Readers Say

Here’s how Mass. should address rising cost of child care, according to parents

“Child care has been the most expensive item in our monthly budget. In our area, it's nearly $4,000 a month for infant care. How is that possible?” 

John Tlumacki/Globe Staff
A group of children from a daycare center enjoy the warm weather during a stroll.

Parents in Massachusetts are drowning in the cost of child care, and many are looking to the state to help relieve some of the strain. 

Although high child care costs aren’t new to Massachusetts, the pandemic has laid bare how drastic of a problem it can be for so many families in the state, especially those with two working parents. 

We asked readers how they think the state should ease the burden of high child care costs, and most of the 201 people polled said they would support a universal early childhood education program in Massachusetts.

Some Boston.com readers are among the millions of women who were forced to leave the workforce to care for their children — many of whom will be unlikely to return

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“Due to pandemic child care shortages, I had to take an unpaid leave of absence to care for my, at the time, six-month-old for several months,” Mandy from Medford said. “I’m on multiple waitlists for child care. We have a nanny right now, but we are barely affording it. She’s paid fairly, but I know she could make more elsewhere, so we’re lucky to have her.” 

A new report by the state legislature’s Future of Work Commission named child care as one of the biggest challenges to a thriving post-pandemic economy, and Massachusetts is becoming an increasingly expensive state to start a family

To combat this problem, child care advocates have called on the state to fund a universal early childhood education program for birth to age five that would be funded similarly to K-12 schools. 

The program under the proposed bill would be funded similarly to K-12 schools and serve children from birth to age five. Currently, in Massachusetts, not all school districts offer tuition-free, full-day kindergarten. Lawmakers haven’t moved forward with this program as proposed, but have expressed support for other efforts to help families afford child care. Massachusetts House Speaker Ronald Mariano has called for legislation to address the problem.

Should Massachusetts adopt a universal early education program?
Yes.
50%
101
No.
45%
90
Other
5%
10
Are you a parent?
Yes, my child or children are under 5.
50%
100
Yes, my child or children are school-aged.
27%
55
No.
14%
29
Other
8%
17

Some readers, however, are not in support of government intervention on this issue because of how it would impact taxes in the state.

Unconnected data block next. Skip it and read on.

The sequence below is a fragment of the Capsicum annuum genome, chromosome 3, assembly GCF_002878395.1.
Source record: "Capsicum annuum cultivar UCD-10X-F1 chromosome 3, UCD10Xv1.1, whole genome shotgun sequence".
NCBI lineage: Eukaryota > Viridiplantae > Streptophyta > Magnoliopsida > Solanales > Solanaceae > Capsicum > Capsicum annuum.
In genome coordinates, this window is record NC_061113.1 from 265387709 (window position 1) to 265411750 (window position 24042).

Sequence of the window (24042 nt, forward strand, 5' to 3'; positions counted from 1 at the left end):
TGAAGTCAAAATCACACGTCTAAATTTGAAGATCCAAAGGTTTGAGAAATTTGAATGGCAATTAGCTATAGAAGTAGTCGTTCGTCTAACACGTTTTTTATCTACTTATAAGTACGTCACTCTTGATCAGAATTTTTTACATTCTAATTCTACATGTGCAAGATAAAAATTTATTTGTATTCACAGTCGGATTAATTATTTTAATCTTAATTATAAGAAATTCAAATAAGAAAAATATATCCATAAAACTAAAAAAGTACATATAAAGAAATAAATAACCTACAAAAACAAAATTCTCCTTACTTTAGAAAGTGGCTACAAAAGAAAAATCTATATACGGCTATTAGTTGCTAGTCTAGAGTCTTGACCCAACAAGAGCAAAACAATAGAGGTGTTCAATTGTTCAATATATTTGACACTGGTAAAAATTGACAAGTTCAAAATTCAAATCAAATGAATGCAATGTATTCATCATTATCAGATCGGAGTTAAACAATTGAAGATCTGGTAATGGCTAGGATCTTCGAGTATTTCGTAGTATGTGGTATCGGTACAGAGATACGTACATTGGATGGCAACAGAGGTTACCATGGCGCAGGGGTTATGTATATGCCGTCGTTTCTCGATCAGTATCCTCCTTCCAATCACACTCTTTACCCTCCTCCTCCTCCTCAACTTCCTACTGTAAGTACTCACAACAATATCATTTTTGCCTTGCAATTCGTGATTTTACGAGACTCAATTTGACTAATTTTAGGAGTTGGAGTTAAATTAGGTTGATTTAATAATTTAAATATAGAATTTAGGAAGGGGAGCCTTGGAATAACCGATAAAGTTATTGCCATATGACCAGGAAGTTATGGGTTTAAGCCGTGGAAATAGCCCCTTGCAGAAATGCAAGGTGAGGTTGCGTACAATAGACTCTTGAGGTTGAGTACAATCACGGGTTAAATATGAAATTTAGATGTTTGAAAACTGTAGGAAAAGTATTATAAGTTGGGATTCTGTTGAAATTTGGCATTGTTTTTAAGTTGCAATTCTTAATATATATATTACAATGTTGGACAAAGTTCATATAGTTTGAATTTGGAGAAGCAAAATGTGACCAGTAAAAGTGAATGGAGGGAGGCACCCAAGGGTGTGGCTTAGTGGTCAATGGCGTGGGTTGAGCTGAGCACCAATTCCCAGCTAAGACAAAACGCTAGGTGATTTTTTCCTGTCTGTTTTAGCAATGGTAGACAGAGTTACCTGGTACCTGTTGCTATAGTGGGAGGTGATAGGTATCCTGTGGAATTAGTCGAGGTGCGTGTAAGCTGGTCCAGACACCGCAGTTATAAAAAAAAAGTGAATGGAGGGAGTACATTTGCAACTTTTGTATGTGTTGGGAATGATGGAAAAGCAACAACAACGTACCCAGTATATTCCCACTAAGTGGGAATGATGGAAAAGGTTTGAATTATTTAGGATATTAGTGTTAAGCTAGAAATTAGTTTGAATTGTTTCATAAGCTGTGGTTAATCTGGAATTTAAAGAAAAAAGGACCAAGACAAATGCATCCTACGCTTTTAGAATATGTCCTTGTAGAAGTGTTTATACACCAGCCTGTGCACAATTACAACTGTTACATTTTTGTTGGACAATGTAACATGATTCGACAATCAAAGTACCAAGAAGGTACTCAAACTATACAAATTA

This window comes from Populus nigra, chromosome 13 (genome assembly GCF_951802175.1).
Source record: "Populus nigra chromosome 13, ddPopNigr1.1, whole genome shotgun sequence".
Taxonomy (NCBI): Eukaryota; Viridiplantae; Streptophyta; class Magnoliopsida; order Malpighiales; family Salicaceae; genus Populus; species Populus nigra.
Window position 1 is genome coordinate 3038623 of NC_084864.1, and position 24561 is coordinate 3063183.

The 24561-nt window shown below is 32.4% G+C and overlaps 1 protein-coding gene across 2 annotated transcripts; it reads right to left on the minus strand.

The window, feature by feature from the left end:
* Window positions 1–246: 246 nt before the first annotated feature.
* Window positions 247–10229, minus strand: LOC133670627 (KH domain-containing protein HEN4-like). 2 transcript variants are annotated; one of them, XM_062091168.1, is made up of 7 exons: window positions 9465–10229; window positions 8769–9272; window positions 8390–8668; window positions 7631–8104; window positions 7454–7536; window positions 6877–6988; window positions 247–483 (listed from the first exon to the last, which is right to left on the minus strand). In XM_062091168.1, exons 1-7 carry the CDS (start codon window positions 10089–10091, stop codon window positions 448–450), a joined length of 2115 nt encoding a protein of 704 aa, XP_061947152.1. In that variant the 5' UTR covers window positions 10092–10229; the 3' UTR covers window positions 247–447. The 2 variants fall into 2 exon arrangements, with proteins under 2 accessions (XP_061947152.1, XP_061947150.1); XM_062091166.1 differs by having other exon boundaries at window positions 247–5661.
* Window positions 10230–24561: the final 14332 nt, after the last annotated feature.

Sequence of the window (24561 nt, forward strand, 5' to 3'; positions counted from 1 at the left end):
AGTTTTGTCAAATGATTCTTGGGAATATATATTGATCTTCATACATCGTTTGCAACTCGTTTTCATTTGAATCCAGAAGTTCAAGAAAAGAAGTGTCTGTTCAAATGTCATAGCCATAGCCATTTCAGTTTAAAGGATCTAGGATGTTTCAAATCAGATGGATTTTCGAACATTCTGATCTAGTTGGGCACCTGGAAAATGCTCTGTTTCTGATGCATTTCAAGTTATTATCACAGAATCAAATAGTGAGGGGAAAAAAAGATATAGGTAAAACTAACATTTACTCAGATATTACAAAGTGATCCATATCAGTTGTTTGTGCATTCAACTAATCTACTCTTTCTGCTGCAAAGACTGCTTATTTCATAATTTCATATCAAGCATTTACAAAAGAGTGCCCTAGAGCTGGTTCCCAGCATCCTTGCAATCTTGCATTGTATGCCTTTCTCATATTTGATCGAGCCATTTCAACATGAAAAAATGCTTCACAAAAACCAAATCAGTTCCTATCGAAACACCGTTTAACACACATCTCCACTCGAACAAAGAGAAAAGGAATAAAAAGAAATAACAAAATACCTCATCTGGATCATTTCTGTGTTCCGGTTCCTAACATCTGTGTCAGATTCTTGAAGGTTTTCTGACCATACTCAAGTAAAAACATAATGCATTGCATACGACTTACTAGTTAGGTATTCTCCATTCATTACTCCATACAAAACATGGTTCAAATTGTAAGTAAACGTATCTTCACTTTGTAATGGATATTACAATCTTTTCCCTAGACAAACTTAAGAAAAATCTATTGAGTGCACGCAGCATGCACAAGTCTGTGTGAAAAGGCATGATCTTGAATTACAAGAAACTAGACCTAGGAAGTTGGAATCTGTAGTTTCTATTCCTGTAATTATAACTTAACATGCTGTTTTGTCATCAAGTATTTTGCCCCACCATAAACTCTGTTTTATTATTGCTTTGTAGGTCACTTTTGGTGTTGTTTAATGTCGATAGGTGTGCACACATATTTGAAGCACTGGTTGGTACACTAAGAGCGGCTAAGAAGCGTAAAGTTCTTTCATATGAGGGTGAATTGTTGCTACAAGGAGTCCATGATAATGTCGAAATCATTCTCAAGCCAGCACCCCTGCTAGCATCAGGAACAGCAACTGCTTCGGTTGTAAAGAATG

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“People who have kids should pay for their own kids,” said John from Milford. “I have a child, no one should have to give any of their money to raise something I chose to have.”

Greg from Middlesex said he was concerned about the quality of care that would be provided if the state adopted a universal child care system. 

“Universal child care will draw in less experienced child care operators to the market,” he said. “Creating a significant expansion in operators does not mean our children would be well taken care of and would likely result in less professional care. Maybe this isn’t for the government to deal with, lower our taxes so we can spend that money where we see fit.”

Some parents told Boston.com they’ve looked to child care options in neighboring states because of the high costs and limited options in Massachusetts.

“I moved my kids from daycare in Massachusetts to one in New Hampshire. They are very comparable centers, but the cost in New Hampshire is much more reasonable,” said Lisa A. from North Andover, who added, “Less regulations. Mass. has so many regulations providers must comply with that unnecessarily drive up costs.”

‘Something needs to change

Many parents described to Boston.com how child care challenges negatively impacted many aspects of their lives, including employment opportunities and limitations on planning for the future. 

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Ashley from Sudbury is a single mother of three and making $20 an hour, working 45 hours isn’t enough to cover the cost of child care. She said she’s been on the waitlist for child care since last July.

“I pay about 2/3 of my income for child care. I am on SNAP to be able to afford food. If I weren’t living with my parents, we wouldn’t have anywhere to stay,” she said. “I’m on a waitlist for Section 8 and public housing because my parents could kick us out at any time. It’s incredibly stressful. If there were a way to minimize child care costs, I would barely be able to afford to rent our own place. Something needs to change.”

Like Ashley, Martine from Somerville said child care was her largest expense. 

“Child care has been the most expensive item in our monthly budget. In our area, it’s nearly $4,000 a month for infant care,” she said. “How is that possible?” 

Massachusetts is the most expensive state to have a baby, and the average annual cost of infant care in the state is more than $20,000, according to the Economic Policy Institute.